By KIM TONG-HYUNG
SEOUL, South Korea (AP) — The rival Koreas are exchanging views on improving North Korea’s outdated railways and linking them with the South as they continue to take conciliatory steps amid global efforts to resolve the standoff over the North’s nuclear weapons.
The talks Tuesday at the border village of Panmunjom are the latest to discuss ways to carry out peace commitments made by North Korean leader Kim Jong Un and South Korean President Moon Jae-in.
However, the vows to upgrade North Korea’s railways and roads are purely aspirational at this point since South Korea cannot take material steps before international sanctions against the North are lifted. It was unclear whether the Koreas would be able announce specific actions beyond preliminary research after Tuesday’s meeting.
During their April 27 summit, when they issued a vague commitment to denuclearize the Korean Peninsula, Kim and Moon expressed a desire to modernize North Korea’s railways and roads and reconnect them with the South. The Koreas are to hold another meeting on Thursday to discuss roads.
South Korean officials say better transport would greatly improve North Korea’s economy by facilitating trade and tourism. They may also provide the South with cheaper ways to move goods in and out of China and Russia. However, some experts say updating North Korean trains, which creak slowly along rails that were first laid in the early 20th century, would require a massive effort that could take decades and tens of billions of dollars. It might be impossible to embark on such projects unless North Korea denuclearizes, which isn’t a sure thing.
Here’s a look at the railways the Koreas hope to connect:
THE WEST SIDE
In their summit, Kim and Moon called for “practical steps” toward the “connection and modernization” of railways and roads between South Korea’s capital, Seoul, and North Korea’s Sinuiju, a port town on its border with China, and also along the peninsula’s “eastern transportation corridor.”
Japan completed a 499-kilometer (310-mile) railway line connecting Seoul and Sinuiju in 1906, mainly to move soldiers and military supplies, before it annexed the peninsula in 1910. The Gyeongui line was separated in 1945 at the end of World War II, when the peninsula was liberated from Japanese colonial rule but also divided between a U.S.-controlled southern side and a Soviet-controlled north. The peninsula remains in a technical state of war after the 1950-53 Korean War ended in an armistice, not a peace treaty.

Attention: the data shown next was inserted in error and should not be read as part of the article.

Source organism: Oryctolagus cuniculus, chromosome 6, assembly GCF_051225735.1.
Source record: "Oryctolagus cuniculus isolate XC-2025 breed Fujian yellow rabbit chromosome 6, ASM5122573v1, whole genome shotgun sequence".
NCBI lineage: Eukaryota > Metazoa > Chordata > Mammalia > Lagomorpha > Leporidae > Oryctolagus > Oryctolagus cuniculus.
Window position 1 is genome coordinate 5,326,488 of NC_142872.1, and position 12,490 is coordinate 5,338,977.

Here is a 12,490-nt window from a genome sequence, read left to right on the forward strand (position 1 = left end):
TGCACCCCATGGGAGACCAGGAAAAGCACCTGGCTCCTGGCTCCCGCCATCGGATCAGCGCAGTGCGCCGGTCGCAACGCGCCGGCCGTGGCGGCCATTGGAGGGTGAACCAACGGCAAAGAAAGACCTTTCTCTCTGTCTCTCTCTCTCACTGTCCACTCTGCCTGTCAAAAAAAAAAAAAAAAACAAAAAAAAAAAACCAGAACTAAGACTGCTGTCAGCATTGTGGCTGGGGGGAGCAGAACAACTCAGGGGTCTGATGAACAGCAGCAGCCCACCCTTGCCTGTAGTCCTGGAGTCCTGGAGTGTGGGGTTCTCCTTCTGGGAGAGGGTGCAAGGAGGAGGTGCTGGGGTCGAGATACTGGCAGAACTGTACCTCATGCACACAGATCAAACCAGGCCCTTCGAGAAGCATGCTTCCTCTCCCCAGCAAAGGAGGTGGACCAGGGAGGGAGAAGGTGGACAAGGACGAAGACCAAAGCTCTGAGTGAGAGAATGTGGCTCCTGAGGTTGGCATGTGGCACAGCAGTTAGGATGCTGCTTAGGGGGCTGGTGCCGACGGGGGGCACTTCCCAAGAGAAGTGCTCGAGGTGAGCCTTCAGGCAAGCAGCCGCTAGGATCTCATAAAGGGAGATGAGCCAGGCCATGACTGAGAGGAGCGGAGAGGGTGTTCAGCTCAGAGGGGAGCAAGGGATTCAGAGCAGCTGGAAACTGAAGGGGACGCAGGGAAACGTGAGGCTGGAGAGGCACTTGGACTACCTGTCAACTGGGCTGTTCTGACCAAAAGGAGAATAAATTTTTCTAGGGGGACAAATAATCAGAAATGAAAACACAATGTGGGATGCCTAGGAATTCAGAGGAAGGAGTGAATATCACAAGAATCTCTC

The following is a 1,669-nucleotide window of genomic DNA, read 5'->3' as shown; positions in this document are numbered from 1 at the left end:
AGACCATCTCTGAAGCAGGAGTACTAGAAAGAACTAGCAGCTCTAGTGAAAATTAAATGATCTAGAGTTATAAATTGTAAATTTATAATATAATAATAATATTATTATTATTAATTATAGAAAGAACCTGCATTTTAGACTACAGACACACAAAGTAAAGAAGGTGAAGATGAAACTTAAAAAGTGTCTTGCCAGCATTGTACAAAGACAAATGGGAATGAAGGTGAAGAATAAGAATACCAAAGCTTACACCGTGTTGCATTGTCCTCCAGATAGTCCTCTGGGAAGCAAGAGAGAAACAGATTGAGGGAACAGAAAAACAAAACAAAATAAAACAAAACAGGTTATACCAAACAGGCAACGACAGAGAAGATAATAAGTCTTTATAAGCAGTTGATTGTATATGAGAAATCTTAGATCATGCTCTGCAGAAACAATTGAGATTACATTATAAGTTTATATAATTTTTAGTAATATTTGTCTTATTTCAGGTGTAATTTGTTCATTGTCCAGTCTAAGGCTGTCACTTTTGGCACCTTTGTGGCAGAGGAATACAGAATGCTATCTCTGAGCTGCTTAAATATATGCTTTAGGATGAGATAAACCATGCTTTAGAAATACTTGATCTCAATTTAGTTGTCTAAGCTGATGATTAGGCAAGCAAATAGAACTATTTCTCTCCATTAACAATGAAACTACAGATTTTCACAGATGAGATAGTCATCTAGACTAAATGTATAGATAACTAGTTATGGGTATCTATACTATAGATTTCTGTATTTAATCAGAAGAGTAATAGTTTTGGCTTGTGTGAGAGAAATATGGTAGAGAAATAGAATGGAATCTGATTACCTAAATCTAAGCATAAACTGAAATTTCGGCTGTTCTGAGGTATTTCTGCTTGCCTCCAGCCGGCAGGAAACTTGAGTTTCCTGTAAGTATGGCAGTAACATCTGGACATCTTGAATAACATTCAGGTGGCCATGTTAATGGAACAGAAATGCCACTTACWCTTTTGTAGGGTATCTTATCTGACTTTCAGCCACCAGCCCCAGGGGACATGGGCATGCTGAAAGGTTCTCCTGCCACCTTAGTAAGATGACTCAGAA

The Gyeongui line was temporarily reconnected during a previous era of rapprochement between the rivals in the 2000s. The Koreas in December 2007 began freight services between South Korea’s Munsan Station in Paju and North Korea’s Pongdong Station, which is near the border town of Kaesong. The South used the trains to move construction materials northbound, while clothing and shoes manufactured from a factory park jointly operated by the Koreas in Kaesong were sent southbound.
The line was cut again in November 2008 due to political tensions over North Korea’s nuclear program and the hard-line policies of a new conservative government in Seoul.
THE EAST SIDE
Japan during its colonial rule completed a 193-kilometer (120-mile) rail line between North Korea’s Anbyon county and South Korea’s Yangyang along the peninsula’s eastern coast in 1937. The Koreas temporarily reconnected the cross-border part of the line between 2007 and 2008 to move South Korean tourists in and out of the North’s scenic Diamond Mountain resort.
South Korea has ambitions to significantly extend the eastern “Donghae” line so that it connects its southernmost port of Busan with North Korea’s northernmost industrial cities of Chongjin and Rajin. Seoul hopes the line will eventually link South Korea with Russia and the trans-Siberian railway.
South Korea also hopes to eventually reopen a railway between Seoul and North Korea’s eastern coastal town of Wonsan which ran through the middle of the peninsula.